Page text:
The rule, which was finalized under President Barack Obama in November, would require oil and gas companies to actively plug leaks of natural gas while scaling back their practice of intentionally venting or burning the gas in order to extract more profitable crude oil.
The drilling industry, however, supported Republicans' efforts to overturn the rule, saying it would undo the costly regulation, which is viewed as a threat to jobs and operations.
As the clock ticked down toward the final hours that the Senate could use the Congressional Review Act with a simple majority -- the deadline is Thursday -- Republicans failed in a procedural vote to turn back the Bureau of Land Management regulation.
In the end, three Republicans crossed the aisle to side with Democrats, handing Senate Majority Leader Mitch McConnell a rare legislative defeat by just one vote, 49-51.
Vice President Mike Pence was there to break a potential tie, but he ultimately wasn't needed.
Democrats united against the measure and were joined by Republican Sens. Lindsey Graham of South Carolina, Susan Collins of Maine and John McCain of Arizona. Graham and Collins had publicly opposed the repeal, but McCain was a surprise "no" vote.
Graham told The Hill
earlier that a CRA resolution on the rule would be "substantially the same" as the one overturned, adding that he preferred a full replacement of the regulation.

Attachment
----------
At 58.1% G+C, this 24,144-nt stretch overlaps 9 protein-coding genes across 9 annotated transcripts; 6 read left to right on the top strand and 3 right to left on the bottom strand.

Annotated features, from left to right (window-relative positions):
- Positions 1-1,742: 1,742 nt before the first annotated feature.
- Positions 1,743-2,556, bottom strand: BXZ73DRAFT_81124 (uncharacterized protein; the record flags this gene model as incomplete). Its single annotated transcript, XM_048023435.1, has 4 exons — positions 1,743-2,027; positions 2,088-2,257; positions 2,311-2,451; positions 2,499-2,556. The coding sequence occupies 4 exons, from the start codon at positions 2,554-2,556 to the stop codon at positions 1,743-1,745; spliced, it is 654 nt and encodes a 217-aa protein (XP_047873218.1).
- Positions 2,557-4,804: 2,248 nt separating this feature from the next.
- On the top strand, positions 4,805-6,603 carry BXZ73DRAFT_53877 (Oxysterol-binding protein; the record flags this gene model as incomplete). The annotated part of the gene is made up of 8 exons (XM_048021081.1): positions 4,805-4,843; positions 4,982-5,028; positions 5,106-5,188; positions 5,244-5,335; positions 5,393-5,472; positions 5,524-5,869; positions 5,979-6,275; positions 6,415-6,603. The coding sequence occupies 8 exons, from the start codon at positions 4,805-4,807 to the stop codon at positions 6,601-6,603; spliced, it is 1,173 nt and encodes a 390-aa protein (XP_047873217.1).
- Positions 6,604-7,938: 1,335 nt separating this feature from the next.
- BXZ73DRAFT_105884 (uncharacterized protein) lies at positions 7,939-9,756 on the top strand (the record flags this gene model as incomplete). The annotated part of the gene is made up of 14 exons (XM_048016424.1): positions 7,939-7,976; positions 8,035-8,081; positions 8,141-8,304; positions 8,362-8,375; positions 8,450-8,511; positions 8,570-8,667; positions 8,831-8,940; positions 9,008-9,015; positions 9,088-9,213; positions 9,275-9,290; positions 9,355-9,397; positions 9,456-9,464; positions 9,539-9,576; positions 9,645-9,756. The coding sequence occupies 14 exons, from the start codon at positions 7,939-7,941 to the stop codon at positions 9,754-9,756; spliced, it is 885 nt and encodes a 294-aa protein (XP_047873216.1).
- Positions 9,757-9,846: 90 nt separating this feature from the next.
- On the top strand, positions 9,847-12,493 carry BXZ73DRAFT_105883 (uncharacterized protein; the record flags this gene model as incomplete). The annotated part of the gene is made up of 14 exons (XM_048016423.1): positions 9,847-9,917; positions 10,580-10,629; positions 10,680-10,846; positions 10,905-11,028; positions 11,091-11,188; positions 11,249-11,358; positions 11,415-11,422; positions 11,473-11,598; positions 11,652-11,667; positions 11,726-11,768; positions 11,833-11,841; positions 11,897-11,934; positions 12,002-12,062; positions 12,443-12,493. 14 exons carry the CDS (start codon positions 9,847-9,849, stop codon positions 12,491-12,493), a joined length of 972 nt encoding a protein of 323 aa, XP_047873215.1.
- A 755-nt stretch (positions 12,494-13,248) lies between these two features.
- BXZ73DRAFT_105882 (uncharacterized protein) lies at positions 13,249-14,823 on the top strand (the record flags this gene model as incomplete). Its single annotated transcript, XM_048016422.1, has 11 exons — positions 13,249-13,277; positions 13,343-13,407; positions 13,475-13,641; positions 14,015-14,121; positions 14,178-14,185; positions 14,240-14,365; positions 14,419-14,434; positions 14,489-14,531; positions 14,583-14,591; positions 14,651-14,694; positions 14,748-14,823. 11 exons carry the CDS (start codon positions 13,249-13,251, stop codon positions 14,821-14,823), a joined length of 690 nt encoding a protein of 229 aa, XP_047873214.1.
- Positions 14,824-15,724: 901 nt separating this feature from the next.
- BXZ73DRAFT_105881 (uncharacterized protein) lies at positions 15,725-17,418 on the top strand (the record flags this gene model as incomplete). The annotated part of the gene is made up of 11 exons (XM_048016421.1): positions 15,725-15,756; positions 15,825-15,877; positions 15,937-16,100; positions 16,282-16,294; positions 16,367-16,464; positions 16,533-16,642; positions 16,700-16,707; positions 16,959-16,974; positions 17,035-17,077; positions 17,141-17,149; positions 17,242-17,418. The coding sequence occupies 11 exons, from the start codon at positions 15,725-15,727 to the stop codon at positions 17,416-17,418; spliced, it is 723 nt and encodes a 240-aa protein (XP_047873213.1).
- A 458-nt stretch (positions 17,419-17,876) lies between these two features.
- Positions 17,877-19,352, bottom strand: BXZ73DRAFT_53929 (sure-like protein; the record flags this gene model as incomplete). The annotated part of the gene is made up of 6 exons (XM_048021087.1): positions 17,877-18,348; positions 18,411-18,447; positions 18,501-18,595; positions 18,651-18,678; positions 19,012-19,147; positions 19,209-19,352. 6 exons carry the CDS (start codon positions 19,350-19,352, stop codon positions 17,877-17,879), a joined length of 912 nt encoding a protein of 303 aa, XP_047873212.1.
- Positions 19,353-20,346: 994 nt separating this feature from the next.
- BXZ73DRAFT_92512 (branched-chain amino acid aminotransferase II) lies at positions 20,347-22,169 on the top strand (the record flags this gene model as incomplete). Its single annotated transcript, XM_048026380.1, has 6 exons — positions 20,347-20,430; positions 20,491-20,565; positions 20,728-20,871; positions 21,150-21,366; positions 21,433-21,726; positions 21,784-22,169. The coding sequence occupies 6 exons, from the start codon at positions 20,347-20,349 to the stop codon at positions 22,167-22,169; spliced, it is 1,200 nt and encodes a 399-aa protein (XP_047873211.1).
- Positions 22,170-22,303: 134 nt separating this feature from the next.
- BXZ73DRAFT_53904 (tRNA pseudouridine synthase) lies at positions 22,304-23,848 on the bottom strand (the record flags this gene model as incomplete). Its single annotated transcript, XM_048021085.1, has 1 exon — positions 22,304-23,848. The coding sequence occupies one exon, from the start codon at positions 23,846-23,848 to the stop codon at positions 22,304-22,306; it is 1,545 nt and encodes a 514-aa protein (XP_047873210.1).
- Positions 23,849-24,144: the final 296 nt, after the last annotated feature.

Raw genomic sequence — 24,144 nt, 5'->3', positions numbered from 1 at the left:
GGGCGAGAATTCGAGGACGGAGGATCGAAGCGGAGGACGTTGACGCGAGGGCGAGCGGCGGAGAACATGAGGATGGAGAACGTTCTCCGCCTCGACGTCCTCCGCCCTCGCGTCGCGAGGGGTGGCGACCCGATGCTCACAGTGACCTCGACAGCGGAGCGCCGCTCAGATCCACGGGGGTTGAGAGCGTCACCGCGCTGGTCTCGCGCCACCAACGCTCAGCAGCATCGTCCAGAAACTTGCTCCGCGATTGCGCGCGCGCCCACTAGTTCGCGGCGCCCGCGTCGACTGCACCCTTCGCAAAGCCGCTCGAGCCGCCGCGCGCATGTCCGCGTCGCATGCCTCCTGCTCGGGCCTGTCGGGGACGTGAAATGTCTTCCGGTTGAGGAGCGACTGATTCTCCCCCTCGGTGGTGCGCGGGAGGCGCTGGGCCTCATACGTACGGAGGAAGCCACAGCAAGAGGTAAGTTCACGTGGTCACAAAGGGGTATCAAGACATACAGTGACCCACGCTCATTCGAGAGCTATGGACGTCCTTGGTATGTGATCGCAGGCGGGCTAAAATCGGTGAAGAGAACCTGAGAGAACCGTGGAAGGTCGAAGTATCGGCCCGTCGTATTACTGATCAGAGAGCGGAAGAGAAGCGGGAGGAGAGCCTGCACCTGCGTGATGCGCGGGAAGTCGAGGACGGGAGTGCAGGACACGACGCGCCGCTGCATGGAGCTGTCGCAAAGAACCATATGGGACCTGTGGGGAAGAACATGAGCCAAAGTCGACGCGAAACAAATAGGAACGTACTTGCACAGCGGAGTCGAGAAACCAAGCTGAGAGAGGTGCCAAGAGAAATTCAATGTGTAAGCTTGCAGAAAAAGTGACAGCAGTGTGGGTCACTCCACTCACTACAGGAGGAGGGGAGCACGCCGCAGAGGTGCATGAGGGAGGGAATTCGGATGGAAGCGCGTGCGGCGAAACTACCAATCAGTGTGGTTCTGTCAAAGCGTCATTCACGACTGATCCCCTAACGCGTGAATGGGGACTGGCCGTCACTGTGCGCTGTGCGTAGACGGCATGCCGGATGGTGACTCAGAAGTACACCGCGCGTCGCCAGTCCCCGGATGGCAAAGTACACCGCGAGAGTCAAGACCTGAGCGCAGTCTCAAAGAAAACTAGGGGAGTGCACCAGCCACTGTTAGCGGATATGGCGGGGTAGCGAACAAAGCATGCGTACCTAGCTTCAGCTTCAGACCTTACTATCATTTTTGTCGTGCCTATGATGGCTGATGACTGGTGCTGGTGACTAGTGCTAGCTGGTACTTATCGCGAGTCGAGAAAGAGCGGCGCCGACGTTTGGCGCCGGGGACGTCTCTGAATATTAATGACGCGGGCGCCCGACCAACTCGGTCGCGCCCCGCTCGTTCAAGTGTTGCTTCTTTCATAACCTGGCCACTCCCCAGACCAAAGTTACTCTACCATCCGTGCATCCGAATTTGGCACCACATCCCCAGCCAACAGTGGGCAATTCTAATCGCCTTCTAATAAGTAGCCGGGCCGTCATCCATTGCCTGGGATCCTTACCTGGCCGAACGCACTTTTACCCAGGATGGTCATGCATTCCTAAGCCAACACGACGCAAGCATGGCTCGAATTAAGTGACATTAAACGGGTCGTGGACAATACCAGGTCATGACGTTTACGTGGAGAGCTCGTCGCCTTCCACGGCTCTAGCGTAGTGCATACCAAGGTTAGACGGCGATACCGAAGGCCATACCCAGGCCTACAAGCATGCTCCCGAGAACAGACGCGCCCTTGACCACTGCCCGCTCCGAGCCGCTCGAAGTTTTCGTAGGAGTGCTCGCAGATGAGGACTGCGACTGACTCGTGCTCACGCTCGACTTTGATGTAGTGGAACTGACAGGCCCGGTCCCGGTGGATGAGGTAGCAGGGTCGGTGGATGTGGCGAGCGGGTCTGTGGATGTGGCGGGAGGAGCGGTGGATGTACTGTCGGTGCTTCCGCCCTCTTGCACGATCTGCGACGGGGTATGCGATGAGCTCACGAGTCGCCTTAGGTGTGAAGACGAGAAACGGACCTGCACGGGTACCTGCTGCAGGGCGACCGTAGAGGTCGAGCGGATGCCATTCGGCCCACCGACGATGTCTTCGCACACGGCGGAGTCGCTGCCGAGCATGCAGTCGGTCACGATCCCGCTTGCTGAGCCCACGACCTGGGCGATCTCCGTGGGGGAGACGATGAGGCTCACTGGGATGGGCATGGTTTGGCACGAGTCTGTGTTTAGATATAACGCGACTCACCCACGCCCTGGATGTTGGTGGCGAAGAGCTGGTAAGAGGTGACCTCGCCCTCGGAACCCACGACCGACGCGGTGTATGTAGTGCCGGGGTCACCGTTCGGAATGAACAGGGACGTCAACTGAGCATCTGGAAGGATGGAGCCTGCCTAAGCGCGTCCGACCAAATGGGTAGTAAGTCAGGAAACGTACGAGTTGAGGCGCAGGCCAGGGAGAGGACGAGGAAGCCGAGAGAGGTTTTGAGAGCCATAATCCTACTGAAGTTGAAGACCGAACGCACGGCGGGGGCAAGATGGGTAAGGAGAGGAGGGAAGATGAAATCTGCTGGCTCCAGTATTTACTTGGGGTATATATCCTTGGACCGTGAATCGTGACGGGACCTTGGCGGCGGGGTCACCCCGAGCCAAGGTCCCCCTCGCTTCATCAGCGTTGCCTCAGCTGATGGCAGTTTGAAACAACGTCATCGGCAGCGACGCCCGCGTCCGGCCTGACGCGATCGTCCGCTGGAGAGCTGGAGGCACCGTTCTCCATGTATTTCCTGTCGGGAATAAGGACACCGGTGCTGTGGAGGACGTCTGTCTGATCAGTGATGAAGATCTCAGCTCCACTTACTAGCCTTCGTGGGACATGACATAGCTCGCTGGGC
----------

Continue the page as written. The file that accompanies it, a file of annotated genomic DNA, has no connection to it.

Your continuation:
"I think we can replace it with a better reg, rather than a CRA," he said.
Despite the loss, leaders at the Department of the Interior plan to suspend or revise the methane rule through a rewrite process.
"As part of President Trump's America-First Energy Strategy and executive order, the Department has reviewed and flagged the Waste Prevention rule as one we will suspend, revise and rescind given its significant regulatory burden that encumbers American energy production, economic growth and job creation," Kate MacGregor, acting Assistant Secretary of the Interior for Land and Minerals, said in a statement
Environmental groups were primed for the short victory after seeing a number
of other departmental regulations overturned or delayed since Trump became President. At least one group also views the Department of the Interior's promise to re-open the rule-making process as a good sign.
"The next step is there will be a rule-making process to entertain changes to the rule, so that should be based on evidence, stakeholder input and public comment. In that sense, that is a much more reasonable process to the CRA," said Jeremy Martin, a senior scientist at the Union of Concerned Scientists. "Clearly the instinct of the administration is to weaken and undermine these kinds of protections. I don't think that makes sense at all, but at least this process will give us the opportunity to submit evidence."